by In All Our Years
I woke, not having had that much time to sleep, but was able to stand and get dressed.
It was a work day, that started in the dark before morning. I met up with seven other co-workers, all in similar states of sleep deprivation, but all were smiling, excited and bushy tailed. We geared up, which means we step into climbing harnesses, grab a pruning saw and some assorted climbing ropes, lanyards and rappelling equipment.
The eight of us then proceeded to walk through the lobby of one of the many posh resorts in Hawaii and move into the luxury of beautiful gardens, pools and running rivers. I saw sleeping Flamingos, three in a row, their little heads tucked into their wings. They looked like pink feather balls on sticks. They did not wake as we walked past them, even with our climbing gear clattering back and forth.
As we walked into the open gardens we each gazed up toward the night, star filled sky and found a Coconut Palm tree to climb. Each tree, a descendant of an ancient species having been on the earth for millions of years. Some classifications of the Palm actually refer to it as a grass, because of its fibrous root system, so all of us were in fact preparing to climb a tall blade of grass.
The Palms were content, looking at the ocean to the North and perhaps dreaming of rain or wind to tickle their leaves. As we all started to climb, they woke and looked down at the strange creatures, climbing them. We had saws. Perhaps they were dreaming, but this was clearly not the case. I can’t speak for everyone, but for me, when I arrived at the top, I greeted the Palm and asked how it was this day. It did not speak, but swayed in the soft breeze, perhaps trying to shake me from its trunk. I do not know for sure.
Clearly not really in need of a haircut, but through fate and circumstance it had grown in the crowd of society and the coconuts, sometimes fall to the ground. To prevent injury, they must be taken off before they fall on a guest or two or three even. As I explained this to the Palm, it realized it did not have a choice, so conceded to the haircut.
“I’d like a little taken off here.”, it said.
“Okay.”, I replied.
“These flowers are not doing so well, so take these off too., but please leave these fronds because they make me feel cool and are generating some extra energy these days.”
“Okay, sure.”, I replied.
The Palm then settled back and I started to trim. As I proceeded, it began to talk and chatter and tell me of the things it had seen. There were ships and boats in the harbor that it liked to look at. Small children would run and play in the gardens and enjoy its shade and sometimes gaze up at it and smile. There were also many couples and families running about, in love or loss and spending vacations together. It was all very entertaining to take in and as the Palm spoke, I could feel the joy it had in its solitary planting in the earth below its stem and foliage.
As I was finishing up, I explained that I did not have a mirror big enough for it to see the work. It smiled and said, that was okay. It did not put much stock into how it looked, only in how it felt each and every day. Yes, we both agreed, we are as beautiful as we feel.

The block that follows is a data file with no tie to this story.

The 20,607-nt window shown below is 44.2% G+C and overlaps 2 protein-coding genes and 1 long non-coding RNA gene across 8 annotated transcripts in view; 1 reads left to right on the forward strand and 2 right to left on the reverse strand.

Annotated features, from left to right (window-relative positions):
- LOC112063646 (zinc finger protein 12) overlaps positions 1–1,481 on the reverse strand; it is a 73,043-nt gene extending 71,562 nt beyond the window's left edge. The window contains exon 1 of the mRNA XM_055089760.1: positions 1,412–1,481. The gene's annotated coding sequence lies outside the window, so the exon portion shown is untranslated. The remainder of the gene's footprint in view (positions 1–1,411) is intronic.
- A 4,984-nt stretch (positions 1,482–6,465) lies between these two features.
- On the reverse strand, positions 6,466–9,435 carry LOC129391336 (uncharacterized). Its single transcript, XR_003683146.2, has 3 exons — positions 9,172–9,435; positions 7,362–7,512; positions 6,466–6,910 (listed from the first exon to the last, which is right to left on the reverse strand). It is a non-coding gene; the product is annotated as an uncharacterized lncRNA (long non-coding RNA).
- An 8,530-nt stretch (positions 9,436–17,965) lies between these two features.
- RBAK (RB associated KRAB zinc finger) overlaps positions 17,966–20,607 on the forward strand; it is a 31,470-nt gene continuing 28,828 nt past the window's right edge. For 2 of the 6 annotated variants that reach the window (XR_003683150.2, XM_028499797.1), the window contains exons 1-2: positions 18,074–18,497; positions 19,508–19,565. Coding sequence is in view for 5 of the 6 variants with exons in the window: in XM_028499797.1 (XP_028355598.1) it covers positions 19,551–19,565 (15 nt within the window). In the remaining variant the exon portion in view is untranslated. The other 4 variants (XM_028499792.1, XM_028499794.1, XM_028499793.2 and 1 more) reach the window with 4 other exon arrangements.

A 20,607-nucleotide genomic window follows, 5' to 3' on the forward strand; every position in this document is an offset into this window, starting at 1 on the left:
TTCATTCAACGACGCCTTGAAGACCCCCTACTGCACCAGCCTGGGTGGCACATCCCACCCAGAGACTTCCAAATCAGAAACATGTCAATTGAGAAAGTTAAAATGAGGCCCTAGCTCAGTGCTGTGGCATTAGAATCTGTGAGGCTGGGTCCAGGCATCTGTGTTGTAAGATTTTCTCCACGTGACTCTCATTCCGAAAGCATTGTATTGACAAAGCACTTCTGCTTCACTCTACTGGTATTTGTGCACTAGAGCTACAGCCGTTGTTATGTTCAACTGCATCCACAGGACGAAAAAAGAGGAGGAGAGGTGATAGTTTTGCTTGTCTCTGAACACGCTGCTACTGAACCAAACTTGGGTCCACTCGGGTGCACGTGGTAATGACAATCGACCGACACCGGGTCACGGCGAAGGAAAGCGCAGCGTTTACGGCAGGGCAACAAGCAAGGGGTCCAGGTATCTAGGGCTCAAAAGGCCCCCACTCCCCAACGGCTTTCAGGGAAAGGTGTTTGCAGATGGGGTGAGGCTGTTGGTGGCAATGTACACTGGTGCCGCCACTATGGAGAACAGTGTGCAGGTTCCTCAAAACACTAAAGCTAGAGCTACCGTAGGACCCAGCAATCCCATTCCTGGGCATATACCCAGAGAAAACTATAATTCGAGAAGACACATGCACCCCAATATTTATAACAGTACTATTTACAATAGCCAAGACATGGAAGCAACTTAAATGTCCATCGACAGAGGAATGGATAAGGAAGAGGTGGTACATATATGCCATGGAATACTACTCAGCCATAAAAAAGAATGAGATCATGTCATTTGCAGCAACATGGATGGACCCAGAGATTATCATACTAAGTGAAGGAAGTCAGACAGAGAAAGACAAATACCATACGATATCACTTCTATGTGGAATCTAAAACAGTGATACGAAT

It then asked of me.
“How are you today?”
I looked in surprise, not having been asked this before, at least by a Palm tree.
I thought for a moment and then replied.
“I’m tired and a little bit sore. I have things on my mind that sometimes pull me down from the gift of life and all the beauty around us. I think sometimes about the mortality of plants and animals and how each of us only have a short time here, in paradise.”, and then I stopped.
“I see.”, said the Palm, now studying me more closely and then said.
“But you have feet and hands and a brain. You can do anything and go anywhere. I just have roots, an ocean view and a nice haircut.”
“Yes, I do and yes, you do.” I said and then changed my tune.
“Okay, yes I do sometimes feel those things, but through all of them, we do find joy, don’t we?”
“Oh yes we do!”, said the Palm.
And just then, the wind began to pick up a little and we paused in our conversation and together, we looked out over the ocean, swaying in the night sky, a hint of sun to the east and the sounds of other Palms getting their cool haircuts in the night.
We did not speak anymore, and as I descended down the long stalk, I saw a small boy and his mom. They had woken and had stepped out of their room and into the night to see what we were doing. He was now crouched down and looking at the small cluster of young nuts from the tree, now on the ground.
I stepped to earth and walked over to him, bent down and asked if he wanted one. He did. I took out my saw and cut one from the cluster, and then another for his brother. He smiled and was happy with the gifts and left with his mother and family to treasure the children of the Palm.
I stood and drank some water and then gathered my gear to head toward another tree and as I looked back up at the Palm, it looked down at me and said.
“I will never see my children grown up, but I know they do and even though they don’t have feet like you, they will see the world and feel the wind and dream of all that can be, and this my friend is what life is all about, and sometimes you have cool conversations with a friend with a saw.”